Users of personal video recorders would like to have access to any content available, independently of its source. No matter whether the content will be broadcast (and thus listed in an electronic program guide (EPG)), or is available in a video-on-demand library or somewhere else on the Internet, users would like to have access to it and a recommender system should be able to provide recommendations for videos independently from its location or source. Independently of its type, whether it is based on collaborative filtering or is content-based, a recommender system needs to have access to all the items for which a recommendation has to be generated. For example, a recommender for a video-on-demand library needs to access all the items of the video-on-demand library to be able to calculate for each item the probability that a given user would like it, and ultimately to select a list of top rated items.
 However, filtering entire databases and rating all items based on a user profile does not work for very large distributed databases, not only because it is inefficient and not scalable, but especially because it requires access to all the items of all the databases for which recommendations have to be generated.
SUMMARY OF THE INVENTION
 It is an object of the present invention to provide an efficient control for recommender systems, which enables recommendations for items of remote databases without having to access all items of the database.
 This object is achieved by an apparatus as claimed in claim 1, a method as claimed in claim 6, and a computer program product as claimed in claim 7.
 Accordingly, the user profile normally used by the recommender to predict user ratings is employed to generate a targeted query for the content sources yielding a set of results that can be scored or rated by the recommender and provided as suggestions to the user, The feature-value pairs extracted from the user profile are used to compose a targeted query to be sent to the content sources. The results are merged and rated by the recommender to provide a list of recommended, highly relevant items. Consequently, the re commender system does not need to have complete access to entire databases or other types of content sources to produce relevant recommendations.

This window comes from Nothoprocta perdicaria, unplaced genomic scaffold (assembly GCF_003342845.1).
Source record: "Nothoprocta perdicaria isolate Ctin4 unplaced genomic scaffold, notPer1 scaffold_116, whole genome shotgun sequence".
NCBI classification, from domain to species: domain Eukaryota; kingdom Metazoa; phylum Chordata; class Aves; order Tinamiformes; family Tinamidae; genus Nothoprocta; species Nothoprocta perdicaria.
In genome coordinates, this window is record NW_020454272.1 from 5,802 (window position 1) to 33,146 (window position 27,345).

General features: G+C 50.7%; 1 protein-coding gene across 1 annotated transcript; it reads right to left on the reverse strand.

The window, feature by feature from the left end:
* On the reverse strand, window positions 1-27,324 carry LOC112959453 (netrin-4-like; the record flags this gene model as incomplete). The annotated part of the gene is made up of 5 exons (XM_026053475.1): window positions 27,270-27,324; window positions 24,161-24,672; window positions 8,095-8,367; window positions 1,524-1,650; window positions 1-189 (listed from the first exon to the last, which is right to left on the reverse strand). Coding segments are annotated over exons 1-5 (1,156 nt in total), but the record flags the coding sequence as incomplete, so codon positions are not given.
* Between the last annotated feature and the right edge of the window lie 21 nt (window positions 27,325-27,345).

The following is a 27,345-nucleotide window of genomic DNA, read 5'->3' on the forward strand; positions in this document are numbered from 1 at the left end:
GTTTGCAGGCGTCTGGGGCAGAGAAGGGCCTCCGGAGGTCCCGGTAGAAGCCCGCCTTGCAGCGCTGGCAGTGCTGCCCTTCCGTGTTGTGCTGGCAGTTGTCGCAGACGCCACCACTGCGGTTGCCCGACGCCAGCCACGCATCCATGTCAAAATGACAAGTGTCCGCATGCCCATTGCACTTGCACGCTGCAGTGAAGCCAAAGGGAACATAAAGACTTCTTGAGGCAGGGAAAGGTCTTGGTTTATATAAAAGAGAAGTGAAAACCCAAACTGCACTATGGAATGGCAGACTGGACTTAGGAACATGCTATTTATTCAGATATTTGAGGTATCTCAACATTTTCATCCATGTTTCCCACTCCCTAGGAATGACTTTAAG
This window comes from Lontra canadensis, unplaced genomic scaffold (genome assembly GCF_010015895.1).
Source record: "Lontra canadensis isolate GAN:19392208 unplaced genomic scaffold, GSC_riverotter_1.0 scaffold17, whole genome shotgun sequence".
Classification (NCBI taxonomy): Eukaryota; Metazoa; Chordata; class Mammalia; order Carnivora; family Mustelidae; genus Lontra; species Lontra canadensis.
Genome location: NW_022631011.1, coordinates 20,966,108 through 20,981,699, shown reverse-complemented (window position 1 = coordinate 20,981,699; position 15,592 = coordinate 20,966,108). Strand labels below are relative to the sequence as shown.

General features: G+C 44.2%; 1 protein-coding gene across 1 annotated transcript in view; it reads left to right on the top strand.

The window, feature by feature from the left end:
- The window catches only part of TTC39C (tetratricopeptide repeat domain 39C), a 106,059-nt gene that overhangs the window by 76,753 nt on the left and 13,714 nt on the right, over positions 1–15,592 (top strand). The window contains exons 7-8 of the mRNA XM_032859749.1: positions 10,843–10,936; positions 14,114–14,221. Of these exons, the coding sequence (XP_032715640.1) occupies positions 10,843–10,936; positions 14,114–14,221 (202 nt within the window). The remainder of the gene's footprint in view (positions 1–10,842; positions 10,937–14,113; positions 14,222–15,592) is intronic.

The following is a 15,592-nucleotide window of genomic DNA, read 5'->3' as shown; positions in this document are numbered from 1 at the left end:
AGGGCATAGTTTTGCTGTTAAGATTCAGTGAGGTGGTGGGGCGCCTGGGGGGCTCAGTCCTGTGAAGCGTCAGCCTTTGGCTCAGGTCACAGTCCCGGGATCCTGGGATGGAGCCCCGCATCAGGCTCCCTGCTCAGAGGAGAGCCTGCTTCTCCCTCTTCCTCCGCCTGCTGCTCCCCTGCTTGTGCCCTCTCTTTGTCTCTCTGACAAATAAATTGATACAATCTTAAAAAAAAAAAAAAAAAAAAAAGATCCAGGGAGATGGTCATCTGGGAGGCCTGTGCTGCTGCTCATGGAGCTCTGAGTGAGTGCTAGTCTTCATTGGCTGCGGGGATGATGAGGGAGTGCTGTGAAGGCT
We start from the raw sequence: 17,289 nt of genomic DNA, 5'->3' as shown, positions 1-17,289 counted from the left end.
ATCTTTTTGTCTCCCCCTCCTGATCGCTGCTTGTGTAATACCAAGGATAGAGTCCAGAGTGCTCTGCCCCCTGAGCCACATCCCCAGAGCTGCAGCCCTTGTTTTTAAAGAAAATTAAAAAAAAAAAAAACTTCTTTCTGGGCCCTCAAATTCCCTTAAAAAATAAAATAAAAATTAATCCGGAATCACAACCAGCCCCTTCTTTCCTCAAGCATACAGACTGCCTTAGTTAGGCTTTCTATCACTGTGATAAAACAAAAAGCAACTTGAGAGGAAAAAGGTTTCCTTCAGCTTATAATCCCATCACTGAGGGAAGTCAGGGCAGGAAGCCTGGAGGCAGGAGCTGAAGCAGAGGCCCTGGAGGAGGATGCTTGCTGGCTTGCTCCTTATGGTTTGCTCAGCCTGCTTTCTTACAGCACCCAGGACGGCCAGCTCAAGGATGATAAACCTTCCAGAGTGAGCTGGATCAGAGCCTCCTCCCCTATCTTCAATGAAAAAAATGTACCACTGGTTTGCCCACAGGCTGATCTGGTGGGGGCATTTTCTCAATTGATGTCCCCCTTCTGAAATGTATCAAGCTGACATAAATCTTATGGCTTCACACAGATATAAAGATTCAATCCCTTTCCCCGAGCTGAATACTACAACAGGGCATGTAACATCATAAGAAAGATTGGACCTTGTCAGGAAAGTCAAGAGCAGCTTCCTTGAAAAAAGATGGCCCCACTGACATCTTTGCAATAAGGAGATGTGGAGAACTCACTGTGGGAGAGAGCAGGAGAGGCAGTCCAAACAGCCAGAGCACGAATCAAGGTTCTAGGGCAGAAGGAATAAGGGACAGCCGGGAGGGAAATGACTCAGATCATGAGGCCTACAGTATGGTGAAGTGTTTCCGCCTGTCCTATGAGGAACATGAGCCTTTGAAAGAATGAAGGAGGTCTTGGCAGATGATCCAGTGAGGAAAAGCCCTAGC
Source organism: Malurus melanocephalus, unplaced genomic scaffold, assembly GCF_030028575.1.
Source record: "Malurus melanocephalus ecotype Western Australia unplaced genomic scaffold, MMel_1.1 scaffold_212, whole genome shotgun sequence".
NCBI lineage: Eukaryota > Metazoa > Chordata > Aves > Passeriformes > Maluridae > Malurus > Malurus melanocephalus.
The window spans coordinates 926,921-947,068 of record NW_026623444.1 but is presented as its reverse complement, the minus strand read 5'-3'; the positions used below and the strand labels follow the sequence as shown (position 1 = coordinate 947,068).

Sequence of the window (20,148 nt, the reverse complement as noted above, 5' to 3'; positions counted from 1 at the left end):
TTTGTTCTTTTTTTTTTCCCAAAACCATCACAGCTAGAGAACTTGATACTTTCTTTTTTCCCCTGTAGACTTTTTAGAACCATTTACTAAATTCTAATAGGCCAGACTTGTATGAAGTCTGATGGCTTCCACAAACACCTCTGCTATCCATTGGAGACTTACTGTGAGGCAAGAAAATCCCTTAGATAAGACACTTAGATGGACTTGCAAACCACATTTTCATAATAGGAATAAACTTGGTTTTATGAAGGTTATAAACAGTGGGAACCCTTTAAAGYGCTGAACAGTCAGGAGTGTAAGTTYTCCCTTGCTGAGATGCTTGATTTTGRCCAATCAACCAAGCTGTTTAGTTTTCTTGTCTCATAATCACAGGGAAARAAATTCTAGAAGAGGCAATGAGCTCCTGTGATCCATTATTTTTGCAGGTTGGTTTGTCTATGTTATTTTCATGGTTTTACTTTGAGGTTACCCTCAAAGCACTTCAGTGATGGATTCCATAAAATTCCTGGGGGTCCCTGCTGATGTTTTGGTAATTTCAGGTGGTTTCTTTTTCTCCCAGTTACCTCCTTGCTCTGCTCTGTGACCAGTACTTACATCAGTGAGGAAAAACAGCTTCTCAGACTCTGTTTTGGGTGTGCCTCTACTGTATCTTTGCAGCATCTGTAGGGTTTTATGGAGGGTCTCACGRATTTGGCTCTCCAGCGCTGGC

A feature selector is provided for selecting from the feature-value pairs extracted by the feature-value extractor those feature-value pairs which are most discriminative for said user profile. Thereby, the query can be restricted to most discriminative feature-value pairs.
 The feature selector is adapted to use a Relief algorithm, e.g. the Relief algorithm described in by Kira, K., & Rendell, L. (1992): The feature selection problem: Traditional methods and a new algorithm, Proceedings of the 10th National Conference on Artificial Intelligence, San Jose, Calif., July 12-16, 129-134 or a variation thereof for selecting the most discriminative feature-value pairs. Thereby, an efficient selection procedure can be provided.
 According to a second aspect, which can be combined with the above first aspect, the composing of the query and the rating of the results may be iterated until a predetermined number of relevant content items has been obtained.
 According to a third aspect, which can be combined with the above first or second aspect, if there are several discriminating values associated to a single feature, then this provides the advantage that different features can be turned on and off during query composition, so that, in an iterative fashion, the resulting set of items can be controlled. This can be generalized to multiple features and the system can keep track of which values of the same or different features lead to the best results and prioritize them to improve the query composition step and reduce the number of iterations required.
 According to a fourth aspect, which can be combined with any one of the above first to third aspects, the feature-value extractor may be adapted to extract feature-value pairs based on at least one of positive and negative user ratings. Thereby, queries that include and/or exclude feature values can be composed.
 According to a fifth aspect, which can be combined with any one of the above first to fourth aspects, the query composer may be adapted to expand the query using a thesaurus or an ontology.